In Japan, the Akita is considered a national treasure, and each year on March 8 — International Akita Day — the breed that is treasured by anyone who has been fortunate enough to welcome an Akita into their heart and home is celebrated by dog lovers around the world.
The date holds a special significance to Akita aficionados, as it was on March 8, 1935 that Hachiko, the most famous member of the breed, crossed the Rainbow Bridge to reunite with the human he loved.
To mark this pet holiday we’ve fetched a few interesting facts about the Akita!
Fun Facts About Akitas
The Akita may be best known to those who have read Hachiko Waits or watched the movie Hachi: A Dog’s Tale. The true story of the bond between Professor Ueno and the dog who waited patiently every day at the Shibuya train station for his favorite human to return from work– an act of loyalty which continued nine years after Ueno’s sudden passing– defines the breed’s love of family.
Hachiko’s memory lives on at the train station, where a bronze rendition of the Akita recreates the many yesterdays when the dog would wait for his pet parent.
On the campus of the University of Tokyo another tribute to Hachiko stands, with a likeness of the faithful dog looking lovingly at the face of Professor Ueno.
Dog lovers in the United States can also visit a statue of Hachiko and the Professor at Abbey Glen Pet Memorial Park in Lafayette, New Jersey. The sculpture was unveiled in October 2016, with the Consul General of Japan in New York City among those in attendance.
Akitas were once protectors of Japanese royalty and four-legged friends of Samurai warriors.
Considered a symbol of joy and longevity in Japanese culture, a small Akita statue is often presented to parents to celebrate the arrival of their child.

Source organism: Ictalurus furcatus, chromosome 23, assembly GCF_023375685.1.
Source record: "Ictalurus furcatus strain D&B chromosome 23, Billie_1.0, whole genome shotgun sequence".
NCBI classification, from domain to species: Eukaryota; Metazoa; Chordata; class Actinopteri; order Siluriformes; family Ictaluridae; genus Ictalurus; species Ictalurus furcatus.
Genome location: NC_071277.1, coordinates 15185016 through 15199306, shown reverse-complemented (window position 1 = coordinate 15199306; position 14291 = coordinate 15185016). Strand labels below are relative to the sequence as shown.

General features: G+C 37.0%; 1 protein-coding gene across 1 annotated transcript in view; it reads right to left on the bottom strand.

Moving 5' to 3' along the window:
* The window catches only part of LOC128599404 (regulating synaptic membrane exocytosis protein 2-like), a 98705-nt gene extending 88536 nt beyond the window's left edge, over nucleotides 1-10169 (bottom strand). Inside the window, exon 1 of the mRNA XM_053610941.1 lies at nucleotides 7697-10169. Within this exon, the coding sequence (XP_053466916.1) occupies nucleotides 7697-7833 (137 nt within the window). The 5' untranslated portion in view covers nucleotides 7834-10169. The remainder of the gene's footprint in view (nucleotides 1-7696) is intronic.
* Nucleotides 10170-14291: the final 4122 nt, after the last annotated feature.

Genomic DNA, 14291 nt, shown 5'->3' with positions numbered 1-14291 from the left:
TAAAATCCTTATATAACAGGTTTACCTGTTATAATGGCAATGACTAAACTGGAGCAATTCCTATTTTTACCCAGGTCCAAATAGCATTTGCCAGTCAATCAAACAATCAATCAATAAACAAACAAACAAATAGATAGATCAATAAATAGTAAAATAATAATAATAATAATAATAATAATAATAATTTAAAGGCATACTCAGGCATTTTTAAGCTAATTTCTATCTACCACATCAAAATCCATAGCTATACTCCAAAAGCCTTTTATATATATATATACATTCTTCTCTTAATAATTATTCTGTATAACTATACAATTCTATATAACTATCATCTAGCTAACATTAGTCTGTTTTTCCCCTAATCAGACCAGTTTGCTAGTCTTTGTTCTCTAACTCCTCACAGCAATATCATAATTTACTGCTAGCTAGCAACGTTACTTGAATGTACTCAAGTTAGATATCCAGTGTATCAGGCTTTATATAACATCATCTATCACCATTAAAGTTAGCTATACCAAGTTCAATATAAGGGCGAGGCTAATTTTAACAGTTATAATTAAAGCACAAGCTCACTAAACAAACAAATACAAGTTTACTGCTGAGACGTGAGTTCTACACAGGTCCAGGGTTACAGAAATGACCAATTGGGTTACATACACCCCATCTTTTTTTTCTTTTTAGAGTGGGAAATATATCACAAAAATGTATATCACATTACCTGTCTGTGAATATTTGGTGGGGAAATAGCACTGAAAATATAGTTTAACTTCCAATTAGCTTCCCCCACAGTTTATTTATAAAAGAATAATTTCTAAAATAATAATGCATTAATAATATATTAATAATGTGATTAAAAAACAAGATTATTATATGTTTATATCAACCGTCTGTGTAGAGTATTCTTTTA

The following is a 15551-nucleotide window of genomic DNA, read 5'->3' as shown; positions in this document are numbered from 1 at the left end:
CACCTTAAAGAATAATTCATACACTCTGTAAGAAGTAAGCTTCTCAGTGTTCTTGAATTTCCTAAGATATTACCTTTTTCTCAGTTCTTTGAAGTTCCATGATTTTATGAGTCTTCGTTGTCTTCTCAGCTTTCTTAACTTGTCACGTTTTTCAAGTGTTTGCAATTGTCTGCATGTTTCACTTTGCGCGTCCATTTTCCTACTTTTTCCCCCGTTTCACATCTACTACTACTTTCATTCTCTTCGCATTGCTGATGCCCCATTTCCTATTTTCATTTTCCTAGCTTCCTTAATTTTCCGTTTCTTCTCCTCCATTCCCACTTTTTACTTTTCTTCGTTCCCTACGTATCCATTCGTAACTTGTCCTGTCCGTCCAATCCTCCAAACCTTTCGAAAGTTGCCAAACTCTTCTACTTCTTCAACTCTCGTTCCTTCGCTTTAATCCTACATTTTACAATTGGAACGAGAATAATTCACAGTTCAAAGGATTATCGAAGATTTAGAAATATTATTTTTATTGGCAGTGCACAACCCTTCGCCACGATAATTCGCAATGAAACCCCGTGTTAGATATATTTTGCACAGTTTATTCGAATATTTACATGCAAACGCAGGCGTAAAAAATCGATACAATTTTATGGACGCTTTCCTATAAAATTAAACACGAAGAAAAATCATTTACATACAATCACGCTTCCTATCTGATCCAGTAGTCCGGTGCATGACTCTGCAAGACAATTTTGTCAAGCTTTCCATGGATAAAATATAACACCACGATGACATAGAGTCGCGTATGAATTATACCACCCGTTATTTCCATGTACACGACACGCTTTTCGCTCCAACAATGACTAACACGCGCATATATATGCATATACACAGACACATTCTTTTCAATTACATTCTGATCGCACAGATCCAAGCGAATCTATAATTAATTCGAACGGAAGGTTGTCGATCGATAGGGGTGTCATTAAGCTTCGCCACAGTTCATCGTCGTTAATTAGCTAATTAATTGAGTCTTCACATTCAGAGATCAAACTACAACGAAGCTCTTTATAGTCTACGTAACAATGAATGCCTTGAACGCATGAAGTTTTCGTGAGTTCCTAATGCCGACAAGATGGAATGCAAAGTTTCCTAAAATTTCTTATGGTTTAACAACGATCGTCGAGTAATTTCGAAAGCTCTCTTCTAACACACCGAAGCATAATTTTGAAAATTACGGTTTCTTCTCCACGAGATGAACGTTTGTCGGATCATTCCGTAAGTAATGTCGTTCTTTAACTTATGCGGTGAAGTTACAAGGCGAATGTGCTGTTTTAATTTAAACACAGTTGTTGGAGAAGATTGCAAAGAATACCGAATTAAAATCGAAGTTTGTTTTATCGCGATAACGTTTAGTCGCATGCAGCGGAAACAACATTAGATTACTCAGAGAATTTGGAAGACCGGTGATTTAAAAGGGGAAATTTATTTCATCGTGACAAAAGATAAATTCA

One of the first US dog lovers to become a pet parent to an Akita was Helen Keller, who was presented with an Akita puppy during a visit to Japan in 1937. Naming her new four-legged friend Kamikaze-Go, she heralded her canine companion by calling him “an angel in fur.” Sadly, Kamikazi-Go crossed Rainbow Bridge at only seven and a half months. The Japanese government sent the advocate for disability rights/lecturer one of Kamikaze-Go’s brothers (Kenzan-Go, affectionately known as Go-Go) to console her.
While the Akita no doubt holds the number one spot in the hearts of anyone who has had the privilege of being a pet parent to a member of the breed, this Spitz-type dog ranks 48th on the American Kennel Club‘s annual list of the most popular dog breeds.
Although the life span of an Akita is an estimated 10 – 12 years, one member of the breed earned a spot in the Guinness Book of World Records for living to the age of 26 3/4!
Also known as the Akita Inu and the Japanese Akita, this ancient breed was named after the Akita prefecture. Located in the Tohoku region of Honshu, Akita is the prefecture’s capital.
Akitas were once known as Odate dogs, due to their region of origin.
The Akita was declared a national monument of Japan in 1931.
Did you know that Akita have webbed toes?
Tourists in Japan can learn more about the Akita at a museum devoted to the breed! Located in Odate City, a statue of Hachiko greets visitors outside of the facility, which doubles as the headquarters of the Akita Inu Preservation Society. On the third floor, the museum offers insight into the history of the Akita through photographs and artifacts.
Adopting an Akita
If you are pondering the prospect of welcoming an Akita into your heart and home, you can find the Akita of your dreams at a breed-specific dog rescue.
You can also search for adoptable Akitas online at: